How Might This Impact on Clinical Practice?

▶ Understanding the SOD pathway will greatly help in the clinical development of medications for PAH therapy. This study demonstrated that the use of Ec-SOD may be superior to the other two SOD isoforms for supplemental treatment.

Data Availability Statement

All datasets presented in this study are included in the article/Supplementary Material.

Ethics Statement

The studies involving human participants were reviewed and approved by Shanghai Pulmonary Hospital Ethics Committee. The patients/participants provided their written informed consent to participate in this study.

Author Contributions

All authors participated in the design of this study and/or patient enrolment and met the criteria for authorship. Z-CJ contributed to the study design, conduct of the study, data analysis, scientific overview, and editing of the manuscript and was directly involved in the recruitment and care of the participants. RZ contributed to the data analysis, scientific interpretation, and drafting and editing of the manuscript. LW, Q-HZ, RJ, S-GG, XJ, X-QX, Y-YH, and YL were directly involved in the recruitment and care of the participants and in data collection. All the authors had full access to all data of this study and had final responsibility for the decision to submit for publication. All the authors have reviewed the manuscript and approved the final version for submission.

Funding

This study was supported in part by Shanghai Pujiang Program 18PJD043 and the International Cooperation Project of Science and Technology Commission Shanghai Municipality 19410741000 (RZ), the Program of Natural Science Foundation of Shanghai 18ZR1431500 (LW), the Cohort Study of Orphan Diseases, Major Program of the National Natural Science Foundation of China, Precision Medicine, the 13th 5-Year Plan 2016YFC0901500, the Key Program of National Natural Science Foundation of China 81630003, and CAMS Innovation Fund for Medical Sciences 2016-I2M-1-002, 2017-I2M-B&R-02 (Z-CJ). The sponsors had no involvement in the study design, data analysis, data interpretation, and writing or revision of the manuscript.

Conflict of Interest

The authors declare that the research was conducted in the absence of any commercial or financial relationships that could be construed as a potential conflict of interest.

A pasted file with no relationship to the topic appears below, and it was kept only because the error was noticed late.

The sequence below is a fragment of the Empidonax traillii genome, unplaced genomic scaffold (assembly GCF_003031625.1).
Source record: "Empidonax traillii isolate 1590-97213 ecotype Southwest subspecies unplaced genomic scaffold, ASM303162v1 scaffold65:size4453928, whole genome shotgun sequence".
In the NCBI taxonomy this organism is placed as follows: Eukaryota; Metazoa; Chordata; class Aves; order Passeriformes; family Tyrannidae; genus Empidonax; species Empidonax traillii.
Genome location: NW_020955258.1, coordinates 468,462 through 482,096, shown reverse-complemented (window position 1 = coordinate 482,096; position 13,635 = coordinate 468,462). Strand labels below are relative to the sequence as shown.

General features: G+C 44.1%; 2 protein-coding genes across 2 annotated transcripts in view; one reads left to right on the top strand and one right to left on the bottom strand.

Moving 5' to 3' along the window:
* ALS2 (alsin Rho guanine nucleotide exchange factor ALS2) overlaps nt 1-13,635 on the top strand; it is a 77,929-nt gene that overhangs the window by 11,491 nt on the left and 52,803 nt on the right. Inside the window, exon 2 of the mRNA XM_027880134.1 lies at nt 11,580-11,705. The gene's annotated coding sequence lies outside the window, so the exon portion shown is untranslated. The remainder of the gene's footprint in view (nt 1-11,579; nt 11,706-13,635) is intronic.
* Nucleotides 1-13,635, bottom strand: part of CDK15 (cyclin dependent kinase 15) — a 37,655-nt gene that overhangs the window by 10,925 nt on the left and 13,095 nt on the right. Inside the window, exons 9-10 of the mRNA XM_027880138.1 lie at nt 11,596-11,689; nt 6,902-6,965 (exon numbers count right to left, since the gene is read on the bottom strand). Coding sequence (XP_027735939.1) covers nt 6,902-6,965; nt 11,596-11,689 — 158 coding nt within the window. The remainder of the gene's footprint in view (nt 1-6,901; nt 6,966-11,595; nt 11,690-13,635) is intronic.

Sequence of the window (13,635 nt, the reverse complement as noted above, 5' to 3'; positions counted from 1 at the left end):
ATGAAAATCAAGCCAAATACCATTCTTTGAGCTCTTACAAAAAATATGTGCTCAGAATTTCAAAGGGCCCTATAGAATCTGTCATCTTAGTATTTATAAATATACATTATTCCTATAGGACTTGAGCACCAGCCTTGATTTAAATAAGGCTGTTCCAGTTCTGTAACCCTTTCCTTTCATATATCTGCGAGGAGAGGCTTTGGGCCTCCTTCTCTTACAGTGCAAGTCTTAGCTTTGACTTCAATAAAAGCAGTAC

Acknowledgments

The authors acknowledge the contribution of all investigators who participated in this study. We also thank the patients who participated in this study.

Supplementary Material

The Supplementary Material for this article can be found online at: https://www.frontiersin.org/articles/10.3389/fmed.2020.00509/full#supplementary-material

Abbreviations

BMI, body mass index; BMPR2, bone morphogenetic protein receptor type 2; BNP, brain natriuretic peptide; CI, cardiac index; 95% CI, 95% confidence interval; CO, cardiac output; Cu/Zn-SOD, copper–zinc superoxide dismutase; Ec-SOD, extracellular form of Cu/Zn superoxide dismutase; IPAH, idiopathic pulmonary arterial hypertension; Mn-SOD, manganese superoxide dismutase; mPAP, mean pulmonary arterial pressure; mRAP, mean right atrial pressure; 6MWD, 6-min walk distance; PAWP, pulmonary artery wedge pressure; PVR, pulmonary vascular resistance; ROC, receiver operation characteristic; SOD, superoxide dismutase; SvO2, mixed venous oxygen saturation.

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Keywords: idiopathic pulmonary arterial hypertension, superoxide dismutases, extracellular SOD, biomarkers, prognosis

Citation: Zhang R, Wang L, Zhao Q-H, Jiang R, Gong S-G, Jiang X, Xu X-Q, He Y-Y, Li Y and Jing Z-C (2020) Alteration of Extracellular Superoxide Dismutase in Idiopathic Pulmonary Arterial Hypertension. Front. Med. 7:509. doi: 10.3389/fmed.2020.00509

Received: 08 May 2020; Accepted: 23 July 2020;
Published: 17 November 2020.

Edited by:

Mahmood Yaseen Hachim, Mohammed Bin Rashid University of Medicine and Health Sciences, United Arab Emirates

Reviewed by:

Mohamed A. Saleh, University of Sharjah, United Arab Emirates
Claudia Mickael, University of Colorado Denver, United States
Viviane De Maertelaer, Université Libre de Bruxelles, Belgium

Copyright © 2020 Zhang, Wang, Zhao, Jiang, Gong, Jiang, Xu, He, Li and Jing. This is an open-access article distributed under the terms of the Creative Commons Attribution License (CC BY). The use, distribution or reproduction in other forums is permitted, provided the original author(s) and the copyright owner(s) are credited and that the original publication in this journal is cited, in accordance with accepted academic practice. No use, distribution or reproduction is permitted which does not comply with these terms.

*Correspondence: Zhi-Cheng Jing, jingzhicheng@vip.163.com

These authors have contributed equally to this work